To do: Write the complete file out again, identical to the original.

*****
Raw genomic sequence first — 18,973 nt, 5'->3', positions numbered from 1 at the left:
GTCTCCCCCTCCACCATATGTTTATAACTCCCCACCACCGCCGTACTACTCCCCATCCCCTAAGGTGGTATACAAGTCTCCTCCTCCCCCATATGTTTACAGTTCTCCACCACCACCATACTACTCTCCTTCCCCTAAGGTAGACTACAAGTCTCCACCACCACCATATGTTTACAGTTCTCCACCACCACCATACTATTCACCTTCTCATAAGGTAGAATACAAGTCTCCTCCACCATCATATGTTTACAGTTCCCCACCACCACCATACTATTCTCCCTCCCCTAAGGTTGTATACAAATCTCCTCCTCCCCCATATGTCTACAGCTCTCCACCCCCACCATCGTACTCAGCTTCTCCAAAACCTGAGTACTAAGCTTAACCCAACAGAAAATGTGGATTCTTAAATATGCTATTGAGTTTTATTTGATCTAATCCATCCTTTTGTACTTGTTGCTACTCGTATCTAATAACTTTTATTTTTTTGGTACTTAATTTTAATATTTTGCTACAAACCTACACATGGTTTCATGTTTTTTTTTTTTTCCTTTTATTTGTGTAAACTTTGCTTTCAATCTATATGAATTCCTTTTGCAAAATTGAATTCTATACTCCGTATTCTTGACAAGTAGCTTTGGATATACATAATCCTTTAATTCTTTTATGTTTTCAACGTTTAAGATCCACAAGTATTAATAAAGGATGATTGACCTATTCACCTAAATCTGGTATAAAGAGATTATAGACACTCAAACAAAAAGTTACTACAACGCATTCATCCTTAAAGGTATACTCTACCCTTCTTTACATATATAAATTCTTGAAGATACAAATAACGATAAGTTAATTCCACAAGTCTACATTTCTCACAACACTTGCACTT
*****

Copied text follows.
Raw genomic sequence first — 18,973 nt, 5'->3', positions numbered from 1 at the left:
GTCTCCCCCTCCACCATATGTTTATAACTCCCCACCACCGCCGTACTACTCCCCATCCCCTAAGGTGGTATACAAGTCTCCTCCTCCCCCATATGTTTACAGTTCTCCACCACCACCATACTACTCTCCTTCCCCTAAGGTAGACTACAAGTCTCCACCACCACCATATGTTTACAGTTCTCCACCACCACCATACTATTCACCTTCTCATAAGGTAGAATACAAGTCTCCTCCACCATCATATGTTTACAGTTCCCCACCACCACCATACTATTCTCCCTCCCCTAAGGTTGTATACAAATCTCCTCCTCCCCCATATGTCTACAGCTCTCCACCCCCACCATCGTACTCAGCTTCTCCAAAACCTGAGTACTAAGCTTAACCCAACAGAAAATGTGGATTCTTAAATATGCTATTGAGTTTTATTTGATCTAATCCATCCTTTTGTACTTGTTGCTACTCGTATCTAATAACTTTTATTTTTTTGGTACTTAATTTTAATATTTTGCTACAAACCTACACATGGTTTCATGTTTTTTTTTTTTTCCTTTTATTTGTGTAAACTTTGCTTTCAATCTATATGAATTCCTTTTGCAAAATTGAATTCTATACTCCGTATTCTTGACAAGTAGCTTTGGATATACATAATCCTTTAATTCTTTTATGTTTTCAACGTTTAAGATCCACAAGTATTAATAAAGGATGATTGACCTATTCACCTAAATCTGGTATAAAGAGATTATAGACACTCAAACAAAAAGTTACTACAACGCATTCATCCTTAAAGGTATACTCTACCCTTCTTTACATATATAAATTCTTGAAGATACAAATAACGATAAGTTAATTCCACAAGTCTACATTTCTCACAACACTTGCACTT